CNBC Daily Open: Inflation is more complex than it seems. But markets believe in simple disinflation

Jessica Thompson

In this article

An aerial daytime view of a container ship on The Solent Sea, U.K.
Karl Hendon | Moment | Getty Images

This report is from today’s CNBC Daily Open, our new, international markets newsletter. CNBC Daily Open brings investors up to speed on everything they need to know, no matter where they are. Like what you see? You can subscribe here.

Inflation is proving more complex than it seemed at first. But markets still believe in a straightforward disinflationary path.

What you need to know today

  • Ford Motor announced Monday that it will work with a Chinese supplier on a new $3.5 billion battery plant for electric vehicles. The facility will be built in Michigan and is expected to open in 2026.
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If Tuesday’s consumer price index report comes hotter than expected, the S&P 500 could plummet up to 3%, according to JPMorgan’s sales and trading desk.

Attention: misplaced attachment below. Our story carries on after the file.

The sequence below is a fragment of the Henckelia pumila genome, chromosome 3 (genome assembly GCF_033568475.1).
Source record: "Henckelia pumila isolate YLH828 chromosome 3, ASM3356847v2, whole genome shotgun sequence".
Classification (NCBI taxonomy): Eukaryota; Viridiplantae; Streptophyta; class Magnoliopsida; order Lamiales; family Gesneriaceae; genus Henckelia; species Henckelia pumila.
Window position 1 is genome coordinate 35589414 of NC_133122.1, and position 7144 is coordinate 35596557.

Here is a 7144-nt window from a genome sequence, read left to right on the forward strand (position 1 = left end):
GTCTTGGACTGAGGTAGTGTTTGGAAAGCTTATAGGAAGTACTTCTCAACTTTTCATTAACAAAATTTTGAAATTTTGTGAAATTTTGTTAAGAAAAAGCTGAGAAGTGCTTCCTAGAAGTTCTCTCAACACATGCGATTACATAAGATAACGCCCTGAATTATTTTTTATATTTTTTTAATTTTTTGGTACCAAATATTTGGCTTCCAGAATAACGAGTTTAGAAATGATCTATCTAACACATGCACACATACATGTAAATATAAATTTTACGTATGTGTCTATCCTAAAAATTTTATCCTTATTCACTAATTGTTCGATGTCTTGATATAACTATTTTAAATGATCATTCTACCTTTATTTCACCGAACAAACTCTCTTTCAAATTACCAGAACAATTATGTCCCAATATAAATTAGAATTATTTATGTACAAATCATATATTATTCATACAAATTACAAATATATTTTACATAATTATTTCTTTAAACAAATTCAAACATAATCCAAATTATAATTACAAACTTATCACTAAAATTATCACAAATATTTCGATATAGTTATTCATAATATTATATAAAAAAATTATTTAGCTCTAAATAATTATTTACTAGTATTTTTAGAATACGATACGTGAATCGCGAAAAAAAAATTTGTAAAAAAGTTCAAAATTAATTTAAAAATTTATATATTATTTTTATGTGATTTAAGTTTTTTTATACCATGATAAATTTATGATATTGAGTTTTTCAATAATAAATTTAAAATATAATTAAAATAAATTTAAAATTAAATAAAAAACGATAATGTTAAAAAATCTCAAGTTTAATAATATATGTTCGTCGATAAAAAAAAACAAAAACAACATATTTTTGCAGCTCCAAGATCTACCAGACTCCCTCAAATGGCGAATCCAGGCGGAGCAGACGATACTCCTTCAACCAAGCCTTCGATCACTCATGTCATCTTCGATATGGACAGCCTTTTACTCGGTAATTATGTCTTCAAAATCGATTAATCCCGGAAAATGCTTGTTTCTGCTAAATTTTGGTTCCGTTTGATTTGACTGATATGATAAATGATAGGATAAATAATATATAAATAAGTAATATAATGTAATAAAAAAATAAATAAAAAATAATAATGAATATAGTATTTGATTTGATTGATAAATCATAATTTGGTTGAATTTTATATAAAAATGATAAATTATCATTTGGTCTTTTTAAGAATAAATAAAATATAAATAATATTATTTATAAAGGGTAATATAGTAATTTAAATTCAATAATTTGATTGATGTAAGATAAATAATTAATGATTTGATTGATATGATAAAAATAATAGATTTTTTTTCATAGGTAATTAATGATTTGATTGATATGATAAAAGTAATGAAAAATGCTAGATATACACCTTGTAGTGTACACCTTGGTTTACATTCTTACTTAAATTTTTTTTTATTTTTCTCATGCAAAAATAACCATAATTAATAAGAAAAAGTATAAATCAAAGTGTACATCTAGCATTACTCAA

The bottom line

Months of steadily declining prices have given investors the sense that inflation is on a linear, downward trend. But inflation is more complex than it initially seemed.

Economists are expecting January’s consumer price index to rise 0.4% on a monthly basis — that’s a jump from December’s -0.1% figure, which means that prices actually fell. So far, market chatter is that service inflation — the price of travel, dining out and hospitality, for example — has proven more persistent than goods inflation, largely because of an extremely tight labor market.

But logistic managers are warning that the supply chain is clogging up again, which could contribute to higher prices for goods. “Late fees and warehouse fees are passed onto the consumer, which is why we are not seeing products fall as much as they should,” said Paul Brashier, vice president of drayage and intermodal for ITS Logistics.

Nonetheless, markets showed optimism on Monday. The Dow rose 1.11%, the S&P 500 climbed 1.14% and the Nasdaq Composite advanced 1.48%. Investors may have been hoping for a “Goldilocks-like mix of industrial production recovery and falling inflation,” said Ray Farris of Credit Suisse in a Monday note. Time will tell if that comfortable narrative of disinflation — and the defiant optimism in the markets — hold up.

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